Preparations for the second Link with Poland have started

September 16, 2016

The second power link with Poland that will complement the LitPol Link between Alytus and Ełk already in operation is one of the most important and complicated works in the preparations for the operation of the Baltic States’ power systems within synchronous grid of Continental Europe. Both Lithuania and Poland are considering the options of the new line’s route.

On the Lithuanian part, the options will be analysed by Sweco Lietuva, an engineering consultancy to whom the contract has been awarded in a tendering procedure organised by the Lithuanian transmission system operator Litgrid.

The new electricity transmission link with Poland is necessary in the preparation for the Baltic States’ power systems synchronisation with Western European grids. In order to ensure a reliable and smooth synchronous operation of the power system, Lithuania and Poland should be connected by at least two lines: the Litpol Link which is operative since the beginning of this year, and one more line. Selection of the route for the new line is a highly responsible task that cannot be done hastily. The line route options will be planned taking account of the populated areas, protected areas and other components of the environment in both Lithuania and Poland says Daivis Virbickas, CEO of Litgrid

At present, the double-circuit LitPol Link is the only power link connecting the Baltic States with Western European grids. First and foremost, the link serves as a guarantee of the power system‘s stability: for the Lithuanian and Polish transmission system operators, it secures the emergency reserve that allows avoiding interruptions in the power supply. The new line would enable a deeper integration with the grids of Continental Europe, which is one of the preconditions for synchronisation.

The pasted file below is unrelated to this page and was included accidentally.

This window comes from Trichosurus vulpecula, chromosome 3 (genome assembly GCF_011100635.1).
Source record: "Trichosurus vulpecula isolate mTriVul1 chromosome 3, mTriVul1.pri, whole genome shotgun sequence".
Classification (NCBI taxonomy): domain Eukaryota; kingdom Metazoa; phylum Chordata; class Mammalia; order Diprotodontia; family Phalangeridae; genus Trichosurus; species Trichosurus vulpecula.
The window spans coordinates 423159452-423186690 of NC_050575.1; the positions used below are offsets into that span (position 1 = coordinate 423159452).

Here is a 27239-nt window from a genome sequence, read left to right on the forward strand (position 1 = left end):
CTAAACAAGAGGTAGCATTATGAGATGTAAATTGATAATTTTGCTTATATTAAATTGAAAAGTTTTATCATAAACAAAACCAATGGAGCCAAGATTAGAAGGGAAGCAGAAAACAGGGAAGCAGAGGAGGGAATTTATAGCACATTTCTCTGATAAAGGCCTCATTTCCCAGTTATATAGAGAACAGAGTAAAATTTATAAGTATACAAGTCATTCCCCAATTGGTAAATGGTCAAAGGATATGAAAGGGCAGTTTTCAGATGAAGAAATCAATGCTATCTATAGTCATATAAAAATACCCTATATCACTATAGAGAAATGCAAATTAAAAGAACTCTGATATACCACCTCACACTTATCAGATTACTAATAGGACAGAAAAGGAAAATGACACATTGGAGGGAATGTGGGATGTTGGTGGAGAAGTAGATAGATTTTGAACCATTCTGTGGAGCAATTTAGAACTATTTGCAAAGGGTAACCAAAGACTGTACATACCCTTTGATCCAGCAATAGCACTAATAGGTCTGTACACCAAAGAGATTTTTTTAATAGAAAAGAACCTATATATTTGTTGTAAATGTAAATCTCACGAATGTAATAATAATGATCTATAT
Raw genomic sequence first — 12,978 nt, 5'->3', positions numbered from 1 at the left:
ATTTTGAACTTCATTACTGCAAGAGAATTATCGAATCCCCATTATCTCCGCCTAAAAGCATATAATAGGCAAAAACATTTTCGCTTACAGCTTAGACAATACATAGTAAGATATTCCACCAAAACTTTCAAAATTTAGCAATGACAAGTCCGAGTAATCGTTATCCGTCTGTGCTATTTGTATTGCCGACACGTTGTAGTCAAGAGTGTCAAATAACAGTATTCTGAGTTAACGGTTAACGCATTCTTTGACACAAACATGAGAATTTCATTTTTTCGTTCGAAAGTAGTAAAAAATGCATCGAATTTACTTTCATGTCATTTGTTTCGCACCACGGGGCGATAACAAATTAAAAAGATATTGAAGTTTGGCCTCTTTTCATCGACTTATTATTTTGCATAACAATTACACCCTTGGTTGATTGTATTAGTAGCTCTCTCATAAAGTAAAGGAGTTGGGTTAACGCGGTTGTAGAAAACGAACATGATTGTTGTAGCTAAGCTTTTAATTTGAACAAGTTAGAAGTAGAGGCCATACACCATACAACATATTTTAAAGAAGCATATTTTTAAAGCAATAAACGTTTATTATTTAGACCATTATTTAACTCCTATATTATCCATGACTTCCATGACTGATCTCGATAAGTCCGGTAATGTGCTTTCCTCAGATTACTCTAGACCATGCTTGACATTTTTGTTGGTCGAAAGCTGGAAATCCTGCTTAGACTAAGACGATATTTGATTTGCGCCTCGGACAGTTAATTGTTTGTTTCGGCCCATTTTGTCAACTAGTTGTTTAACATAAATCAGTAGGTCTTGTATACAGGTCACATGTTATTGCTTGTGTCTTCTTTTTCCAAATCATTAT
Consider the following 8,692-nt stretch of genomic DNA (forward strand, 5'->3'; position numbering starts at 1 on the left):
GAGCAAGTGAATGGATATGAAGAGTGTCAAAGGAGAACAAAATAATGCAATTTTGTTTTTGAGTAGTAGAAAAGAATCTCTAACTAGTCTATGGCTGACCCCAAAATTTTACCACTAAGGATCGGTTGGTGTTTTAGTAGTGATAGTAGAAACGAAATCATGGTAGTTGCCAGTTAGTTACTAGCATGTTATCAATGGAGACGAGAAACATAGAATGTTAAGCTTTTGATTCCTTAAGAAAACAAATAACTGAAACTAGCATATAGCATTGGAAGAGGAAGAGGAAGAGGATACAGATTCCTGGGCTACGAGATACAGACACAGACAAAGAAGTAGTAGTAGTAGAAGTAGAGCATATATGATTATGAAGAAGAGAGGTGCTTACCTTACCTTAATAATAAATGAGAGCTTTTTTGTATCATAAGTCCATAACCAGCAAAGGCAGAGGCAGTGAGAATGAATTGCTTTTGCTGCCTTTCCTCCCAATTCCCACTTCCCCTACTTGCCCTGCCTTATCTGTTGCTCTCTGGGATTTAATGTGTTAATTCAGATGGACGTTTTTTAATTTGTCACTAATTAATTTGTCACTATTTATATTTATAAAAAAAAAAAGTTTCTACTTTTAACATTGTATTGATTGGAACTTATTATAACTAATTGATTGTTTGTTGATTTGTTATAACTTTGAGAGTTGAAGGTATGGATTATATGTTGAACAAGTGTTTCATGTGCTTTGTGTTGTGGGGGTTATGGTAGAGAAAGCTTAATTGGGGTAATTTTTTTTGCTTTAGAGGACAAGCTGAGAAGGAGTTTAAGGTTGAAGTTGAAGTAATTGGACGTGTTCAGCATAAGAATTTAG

Sweco Lietuva’s specialists will have three months for the line route options analysis. It is projected that the power link could start at Marijampolė, where a new substation would be constructed, and extend to the Lithuanian-Polish border. The preparers of the study have been tasked to propose at least four route alternatives including the location of the new Marijampolė substation. The route must be planned at the longest possible distance from residential areas, cultural heritage sites, nature reserves and other protected areas.

The first results of the study should be available in December. An analogous study examining the line route options in Poland is being prepared by PSE Inwestycje, a subsidiary of the Polish transmission system operator.

In 2013, a Swedish consultancy Gothia Power was commissioned, by the transmission system operators of the three Baltic States, to prepare a feasibility study on the Baltic States’ integration into the European Union‘s internal market for electricity and the potential construction of power links. The feasibility study contains analyses of the options of synchronous connection with the grids of Continental Europe and identifies the second Lithuanian-Polish power link as one of the important preconditions for the synchronisation.